Het vermoeden means suspicion, surmise, supposition, presumption, still, this word doesn’t mean mistrust as we could also deduct from suspicion. It’s not really a synonym of argwaan as the synonym section in the big ‘Kramer’ lets us believe.

There are similar problems with words like boorijzer bit (which meaning?), zijgen strain (which sort?), solutie solution (to a problem, or chemical?), soos club (a meeting-place, or a bat?), spaander chip (a piece of wood given for a silicon chip in the computer age?), keuvelaarij and keuvelen given as chat (in the internet age, when the meaning is restricted to broken speech of toddlers?), most given as must (when neither culture is used to what steps grapevine-making goes through until wine, the odd learner may be enticed to take it to be a form of the auxiliary – this translation misleads even a wine-savvy Hungarian where the exact same word must is used, with a difference of pronunciation).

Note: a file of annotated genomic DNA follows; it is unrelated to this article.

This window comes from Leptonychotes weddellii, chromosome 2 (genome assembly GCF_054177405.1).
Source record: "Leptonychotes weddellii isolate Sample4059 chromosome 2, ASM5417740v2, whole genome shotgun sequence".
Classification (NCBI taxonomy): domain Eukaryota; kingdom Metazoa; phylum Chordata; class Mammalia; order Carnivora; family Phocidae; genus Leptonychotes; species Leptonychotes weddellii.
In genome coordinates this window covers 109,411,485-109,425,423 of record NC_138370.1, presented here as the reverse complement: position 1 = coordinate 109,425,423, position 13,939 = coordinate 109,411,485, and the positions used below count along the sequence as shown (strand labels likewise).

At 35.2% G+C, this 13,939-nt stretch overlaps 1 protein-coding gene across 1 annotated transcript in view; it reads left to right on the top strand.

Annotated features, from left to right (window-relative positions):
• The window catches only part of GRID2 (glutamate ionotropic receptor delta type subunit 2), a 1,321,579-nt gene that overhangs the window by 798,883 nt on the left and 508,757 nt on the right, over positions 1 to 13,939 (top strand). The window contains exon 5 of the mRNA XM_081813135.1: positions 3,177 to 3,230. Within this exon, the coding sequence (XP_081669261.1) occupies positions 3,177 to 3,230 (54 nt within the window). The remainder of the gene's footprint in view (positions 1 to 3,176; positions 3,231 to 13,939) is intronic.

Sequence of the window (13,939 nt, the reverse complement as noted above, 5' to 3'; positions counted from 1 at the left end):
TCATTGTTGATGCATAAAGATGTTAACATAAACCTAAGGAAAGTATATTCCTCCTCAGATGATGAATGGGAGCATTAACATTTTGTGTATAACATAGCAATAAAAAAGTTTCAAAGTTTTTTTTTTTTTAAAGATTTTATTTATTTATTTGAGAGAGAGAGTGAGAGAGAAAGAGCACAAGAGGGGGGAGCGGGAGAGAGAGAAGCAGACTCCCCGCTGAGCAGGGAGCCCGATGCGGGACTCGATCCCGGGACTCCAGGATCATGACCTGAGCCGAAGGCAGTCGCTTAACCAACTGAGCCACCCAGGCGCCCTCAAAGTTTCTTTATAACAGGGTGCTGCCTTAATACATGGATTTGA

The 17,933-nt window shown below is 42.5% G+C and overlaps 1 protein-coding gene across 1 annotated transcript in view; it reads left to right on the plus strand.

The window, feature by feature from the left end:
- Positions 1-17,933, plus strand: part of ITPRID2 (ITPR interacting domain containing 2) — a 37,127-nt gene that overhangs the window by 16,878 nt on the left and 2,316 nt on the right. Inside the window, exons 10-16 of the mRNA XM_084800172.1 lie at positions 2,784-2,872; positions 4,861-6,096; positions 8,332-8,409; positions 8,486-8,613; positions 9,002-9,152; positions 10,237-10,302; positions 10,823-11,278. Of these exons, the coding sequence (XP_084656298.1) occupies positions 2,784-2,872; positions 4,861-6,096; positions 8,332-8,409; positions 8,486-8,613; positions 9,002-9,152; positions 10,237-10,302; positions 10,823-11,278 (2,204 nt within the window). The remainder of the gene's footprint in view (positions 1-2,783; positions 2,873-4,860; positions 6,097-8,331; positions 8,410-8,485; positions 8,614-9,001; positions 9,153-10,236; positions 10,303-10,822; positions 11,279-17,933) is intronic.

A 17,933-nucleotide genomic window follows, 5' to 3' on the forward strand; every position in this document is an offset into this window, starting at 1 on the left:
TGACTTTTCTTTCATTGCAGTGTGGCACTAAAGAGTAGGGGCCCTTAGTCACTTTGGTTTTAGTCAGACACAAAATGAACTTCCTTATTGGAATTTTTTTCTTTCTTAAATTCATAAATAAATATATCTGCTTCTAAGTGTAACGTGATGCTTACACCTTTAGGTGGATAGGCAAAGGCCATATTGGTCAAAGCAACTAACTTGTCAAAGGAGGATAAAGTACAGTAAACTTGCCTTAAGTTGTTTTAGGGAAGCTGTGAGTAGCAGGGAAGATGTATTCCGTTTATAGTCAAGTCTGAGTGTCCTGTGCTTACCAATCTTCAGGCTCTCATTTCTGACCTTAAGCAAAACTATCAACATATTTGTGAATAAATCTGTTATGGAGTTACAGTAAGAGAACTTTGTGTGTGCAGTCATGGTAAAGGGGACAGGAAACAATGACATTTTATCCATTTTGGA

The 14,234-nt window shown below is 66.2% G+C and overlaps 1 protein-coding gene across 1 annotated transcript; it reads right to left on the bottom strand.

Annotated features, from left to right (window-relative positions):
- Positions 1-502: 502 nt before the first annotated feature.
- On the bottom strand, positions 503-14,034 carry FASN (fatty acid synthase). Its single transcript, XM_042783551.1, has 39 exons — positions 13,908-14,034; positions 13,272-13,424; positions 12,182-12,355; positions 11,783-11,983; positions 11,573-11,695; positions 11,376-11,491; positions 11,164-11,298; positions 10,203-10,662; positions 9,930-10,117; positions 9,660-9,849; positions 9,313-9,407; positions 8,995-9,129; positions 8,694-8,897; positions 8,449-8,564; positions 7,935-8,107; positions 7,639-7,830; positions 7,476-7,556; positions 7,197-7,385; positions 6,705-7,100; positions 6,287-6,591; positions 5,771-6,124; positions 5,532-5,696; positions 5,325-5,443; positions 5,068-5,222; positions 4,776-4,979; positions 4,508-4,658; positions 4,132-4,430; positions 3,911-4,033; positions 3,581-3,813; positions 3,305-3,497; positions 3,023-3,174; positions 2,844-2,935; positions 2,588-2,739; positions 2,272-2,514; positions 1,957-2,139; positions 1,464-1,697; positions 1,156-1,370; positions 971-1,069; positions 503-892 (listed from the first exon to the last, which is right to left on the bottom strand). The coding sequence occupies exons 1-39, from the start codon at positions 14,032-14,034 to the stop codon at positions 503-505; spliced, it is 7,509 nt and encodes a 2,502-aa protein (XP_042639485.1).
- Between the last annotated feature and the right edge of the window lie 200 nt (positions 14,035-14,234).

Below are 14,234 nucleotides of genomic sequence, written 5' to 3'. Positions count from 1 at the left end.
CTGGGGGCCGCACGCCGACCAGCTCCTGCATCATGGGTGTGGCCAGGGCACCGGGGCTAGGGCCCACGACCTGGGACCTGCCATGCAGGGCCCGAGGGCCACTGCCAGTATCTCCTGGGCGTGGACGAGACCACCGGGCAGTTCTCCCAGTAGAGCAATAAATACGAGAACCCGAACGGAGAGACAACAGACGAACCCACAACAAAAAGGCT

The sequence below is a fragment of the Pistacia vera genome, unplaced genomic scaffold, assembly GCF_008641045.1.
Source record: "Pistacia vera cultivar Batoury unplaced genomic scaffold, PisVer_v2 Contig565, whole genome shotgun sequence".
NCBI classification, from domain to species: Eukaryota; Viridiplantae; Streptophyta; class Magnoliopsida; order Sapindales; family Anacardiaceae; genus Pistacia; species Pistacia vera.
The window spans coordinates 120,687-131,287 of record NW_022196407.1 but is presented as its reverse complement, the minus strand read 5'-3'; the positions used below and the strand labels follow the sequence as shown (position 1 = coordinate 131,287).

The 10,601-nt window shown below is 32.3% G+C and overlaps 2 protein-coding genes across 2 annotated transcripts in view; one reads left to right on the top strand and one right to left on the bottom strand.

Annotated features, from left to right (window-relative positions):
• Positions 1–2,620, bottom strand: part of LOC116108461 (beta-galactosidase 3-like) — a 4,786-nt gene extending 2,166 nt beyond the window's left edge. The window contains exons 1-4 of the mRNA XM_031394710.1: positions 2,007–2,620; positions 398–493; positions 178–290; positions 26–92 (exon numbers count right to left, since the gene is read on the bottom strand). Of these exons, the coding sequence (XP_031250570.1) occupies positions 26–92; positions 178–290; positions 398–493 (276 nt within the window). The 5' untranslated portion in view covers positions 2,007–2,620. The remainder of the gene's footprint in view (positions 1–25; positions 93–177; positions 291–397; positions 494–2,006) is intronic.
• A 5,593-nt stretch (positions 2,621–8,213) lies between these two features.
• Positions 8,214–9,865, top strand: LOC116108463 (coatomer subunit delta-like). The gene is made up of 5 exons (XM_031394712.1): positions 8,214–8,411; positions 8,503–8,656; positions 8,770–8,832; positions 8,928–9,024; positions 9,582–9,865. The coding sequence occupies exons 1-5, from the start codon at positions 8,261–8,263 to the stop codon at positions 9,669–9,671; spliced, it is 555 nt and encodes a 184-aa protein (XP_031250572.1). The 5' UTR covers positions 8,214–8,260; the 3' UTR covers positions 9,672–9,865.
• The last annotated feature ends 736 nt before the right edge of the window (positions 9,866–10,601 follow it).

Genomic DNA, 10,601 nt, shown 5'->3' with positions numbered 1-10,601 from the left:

I’m not sure that very many Dutch teachers of English are capable of explaining the subtle differences in the fields of meaning of English words in English – one can’t really suppose they can maintain their level of English high without speaking English in class to their students in the first place. Then, if they manage to maintain their English, they can mostly do it with dictionaries. They don’t have so much time to immerse themselves in life in Britain with all those teaching hours over the year. But they should remain the main source of vocabulary input, what with the quality of dictionaries as we’ve seen it, and the probably short hours students invest in studying outside class.